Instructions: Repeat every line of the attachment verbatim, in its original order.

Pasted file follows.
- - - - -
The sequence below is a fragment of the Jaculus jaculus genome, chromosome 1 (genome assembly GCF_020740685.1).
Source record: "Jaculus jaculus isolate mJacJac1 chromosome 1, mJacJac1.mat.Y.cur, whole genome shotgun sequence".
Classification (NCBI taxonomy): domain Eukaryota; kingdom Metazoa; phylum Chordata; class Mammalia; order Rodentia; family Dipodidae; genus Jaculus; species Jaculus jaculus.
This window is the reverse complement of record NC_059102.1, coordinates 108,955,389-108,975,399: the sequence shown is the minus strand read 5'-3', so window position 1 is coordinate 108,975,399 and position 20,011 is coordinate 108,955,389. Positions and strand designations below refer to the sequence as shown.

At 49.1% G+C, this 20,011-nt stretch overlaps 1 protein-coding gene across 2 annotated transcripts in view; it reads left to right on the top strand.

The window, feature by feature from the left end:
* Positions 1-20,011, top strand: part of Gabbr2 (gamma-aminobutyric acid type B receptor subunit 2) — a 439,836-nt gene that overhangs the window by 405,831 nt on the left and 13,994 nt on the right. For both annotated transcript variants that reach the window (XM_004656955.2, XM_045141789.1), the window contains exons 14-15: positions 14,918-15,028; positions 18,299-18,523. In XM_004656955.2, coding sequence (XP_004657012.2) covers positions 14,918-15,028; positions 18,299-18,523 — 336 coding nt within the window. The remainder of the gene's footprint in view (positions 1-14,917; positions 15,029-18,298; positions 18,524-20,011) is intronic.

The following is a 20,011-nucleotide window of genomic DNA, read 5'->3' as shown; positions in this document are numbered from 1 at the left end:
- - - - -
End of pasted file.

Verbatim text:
The sequence below is a fragment of the Jaculus jaculus genome, chromosome 1 (genome assembly GCF_020740685.1).
Source record: "Jaculus jaculus isolate mJacJac1 chromosome 1, mJacJac1.mat.Y.cur, whole genome shotgun sequence".
Classification (NCBI taxonomy): domain Eukaryota; kingdom Metazoa; phylum Chordata; class Mammalia; order Rodentia; family Dipodidae; genus Jaculus; species Jaculus jaculus.
This window is the reverse complement of record NC_059102.1, coordinates 108,955,389-108,975,399: the sequence shown is the minus strand read 5'-3', so window position 1 is coordinate 108,975,399 and position 20,011 is coordinate 108,955,389. Positions and strand designations below refer to the sequence as shown.

At 49.1% G+C, this 20,011-nt stretch overlaps 1 protein-coding gene across 2 annotated transcripts in view; it reads left to right on the top strand.

The window, feature by feature from the left end:
* Positions 1-20,011, top strand: part of Gabbr2 (gamma-aminobutyric acid type B receptor subunit 2) — a 439,836-nt gene that overhangs the window by 405,831 nt on the left and 13,994 nt on the right. For both annotated transcript variants that reach the window (XM_004656955.2, XM_045141789.1), the window contains exons 14-15: positions 14,918-15,028; positions 18,299-18,523. In XM_004656955.2, coding sequence (XP_004657012.2) covers positions 14,918-15,028; positions 18,299-18,523 — 336 coding nt within the window. The remainder of the gene's footprint in view (positions 1-14,917; positions 15,029-18,298; positions 18,524-20,011) is intronic.

The following is a 20,011-nucleotide window of genomic DNA, read 5'->3' as shown; positions in this document are numbered from 1 at the left end: